Hidden Agenda out in deepest darkest Kowloon Bay is not an easy place to find, even though it’s possibly the most famous underground venue in Hong Kong and a favourite of the local Time Out. It’s going to be even more difficult to find soon, because they have been forced out of their location by the government putting pressure on their landlord. At the end of this month they have to find somewhere else, or cease to exist altogether. Apparently the government is keen to redevelop this dead light industrial area into yet another collection of the massive commercial buildings and identical shopping centres most visitors associate with Hong Kong. It’s the same old story and it’s a real shame, because Hidden Agenda is the sort of genuinely cool, unpretentious, true underground place any city in the world ought to be proud to have.

It operates, without a license (not for lack of trying) out of the 6th floor of a big old Chinese factory building. The street it’s on is pretty much dead on a weekend’s night and lit in that dim sort of way half-deserted industrial places often are. The place is close to two different MTR station and if you choose one of them you get to go through a massive, glitzy shopping centre full of high end designer stores and happy shoppers loaded with shopping bags and tiny little dogs. Then you exit the busy building into a practically deserted industrial wasteland and you’re on your own. When you get to the building, you can hear the music coming from above you, but the door is locked and you can’t get in. Eventually you work out how to get to the back alley, where you can take a big, old service lift (with two sliding manual doors) up to the 6th floor. It takes so long to get up there that you have plenty of time to think about how Angel Heart-esque or David Lynch-like the experience is, especially if you get to share the lift with some of the other curious residents the building has (nobody’s meant to be living there, so what are they even doing here at 10PM on Christmas eve?).
Then you open the lift’s doors and find yourself inside the venue itself, with street art on the walls, loads of stickers everywhere and, of course, well cool underground toilets.

My first visit here was actually what you could call a complete disaster. Following a tip from Time Out’s website about a dubstep party happening there, five of us piled into a taxi and had somewhat of an epic journey trying to get to the venue. It took about an hour, a detour to the wrong MTR (the local tube) station and an angry driver who didn’t let the fact that he was going to get extra money stop him from being pissed off about having been right all along about where it was we needed to go. Throw in some extra comedy in the form of the driver trying to navigate by my Google Maps while I was actually sat behind him (while driving, of course) for good measure. We got dropped off in seemingly the middle of nowhere – a deserted street by a half deserted highway. Then we get there and the party was last week. Oh, but actually there was a really good gig tonight, but it just finished.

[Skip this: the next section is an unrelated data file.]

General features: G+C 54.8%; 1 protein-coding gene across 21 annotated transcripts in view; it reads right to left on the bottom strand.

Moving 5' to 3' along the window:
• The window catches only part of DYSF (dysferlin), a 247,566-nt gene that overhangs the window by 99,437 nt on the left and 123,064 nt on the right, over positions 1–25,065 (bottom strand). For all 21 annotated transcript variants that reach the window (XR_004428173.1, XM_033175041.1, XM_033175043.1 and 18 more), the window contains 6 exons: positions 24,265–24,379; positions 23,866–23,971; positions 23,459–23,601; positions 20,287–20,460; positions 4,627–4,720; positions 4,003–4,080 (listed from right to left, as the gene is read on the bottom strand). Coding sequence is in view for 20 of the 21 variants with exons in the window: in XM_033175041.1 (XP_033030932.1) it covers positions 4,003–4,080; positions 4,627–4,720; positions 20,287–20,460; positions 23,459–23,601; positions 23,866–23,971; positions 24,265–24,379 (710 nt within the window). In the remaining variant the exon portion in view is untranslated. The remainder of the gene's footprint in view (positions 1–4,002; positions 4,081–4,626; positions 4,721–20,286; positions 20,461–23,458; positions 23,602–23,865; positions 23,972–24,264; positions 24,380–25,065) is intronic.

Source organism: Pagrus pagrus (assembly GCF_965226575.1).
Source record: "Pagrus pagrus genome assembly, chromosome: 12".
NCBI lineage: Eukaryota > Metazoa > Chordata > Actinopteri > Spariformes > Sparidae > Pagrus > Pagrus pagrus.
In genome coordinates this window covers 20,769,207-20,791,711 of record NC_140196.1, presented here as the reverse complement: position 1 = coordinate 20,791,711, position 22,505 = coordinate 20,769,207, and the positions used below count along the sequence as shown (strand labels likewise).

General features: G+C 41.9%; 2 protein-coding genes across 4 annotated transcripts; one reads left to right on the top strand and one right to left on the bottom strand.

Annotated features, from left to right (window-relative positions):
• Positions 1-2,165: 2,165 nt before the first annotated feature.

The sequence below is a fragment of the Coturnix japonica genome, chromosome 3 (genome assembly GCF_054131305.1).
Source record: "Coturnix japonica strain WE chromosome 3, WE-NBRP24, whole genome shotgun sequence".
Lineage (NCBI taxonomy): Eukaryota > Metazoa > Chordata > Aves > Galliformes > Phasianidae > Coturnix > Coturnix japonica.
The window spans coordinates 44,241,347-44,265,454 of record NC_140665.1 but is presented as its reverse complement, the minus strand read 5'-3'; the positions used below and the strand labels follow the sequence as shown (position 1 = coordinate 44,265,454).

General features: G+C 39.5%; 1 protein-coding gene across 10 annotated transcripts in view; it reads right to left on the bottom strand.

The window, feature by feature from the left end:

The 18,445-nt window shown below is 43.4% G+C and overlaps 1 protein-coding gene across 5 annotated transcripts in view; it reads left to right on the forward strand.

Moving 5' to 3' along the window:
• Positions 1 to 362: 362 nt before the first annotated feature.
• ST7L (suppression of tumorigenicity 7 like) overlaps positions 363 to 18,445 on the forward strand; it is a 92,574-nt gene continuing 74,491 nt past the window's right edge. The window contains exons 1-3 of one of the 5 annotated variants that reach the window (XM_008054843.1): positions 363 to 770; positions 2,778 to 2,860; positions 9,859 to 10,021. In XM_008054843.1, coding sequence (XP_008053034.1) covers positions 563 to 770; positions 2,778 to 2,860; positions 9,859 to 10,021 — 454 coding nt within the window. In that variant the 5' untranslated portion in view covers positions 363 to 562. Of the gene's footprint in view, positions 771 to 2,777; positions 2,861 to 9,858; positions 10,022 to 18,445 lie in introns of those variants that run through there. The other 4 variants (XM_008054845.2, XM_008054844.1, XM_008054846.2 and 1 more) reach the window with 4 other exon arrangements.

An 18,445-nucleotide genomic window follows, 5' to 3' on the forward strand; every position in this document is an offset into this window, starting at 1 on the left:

At least it gave me the opportunity to speak to the cool (and very apologetic) people who run the place and learn more about it.
I came back for the first of their Relocation events – a few long days and nights of live fundraising events featuring a huge list of local underground acts. They’re hoping to make enough money to be able to afford to rent another place in the area, where they hope to be able to stay a little bit longer before undoubtedly being kicked out again (this is going to be their second relocation in 2 years). I only got to see three or four bands, but they were all remarkably good. It was apparently the metal part of the evening. If you’re wondering how Chinese lends itself to metal then the answer is very well. At least, one assume they sing in Chinese. Metal lyrics are pretty much impossible to figure out no matter what language they’re sung in. These guys, Evocation, were my favourites. Tight guitars, awesome frontman  with a really impressive vocal range and they even do that head banging thing where their hair spins round and round in a circle. This is proper shit.

Evocation at Hidden Agenda

Evocation at Hidden Agenda's Relocation

I really hope this place manages to survive. The world needs more places like this. I’m not sure how people can support them from outside of HK (as in how to give them money without attending next week’s gigs on the 31/12 and 1/1), but talk to me while I’m here if you want me to buy you a T shirt 🙂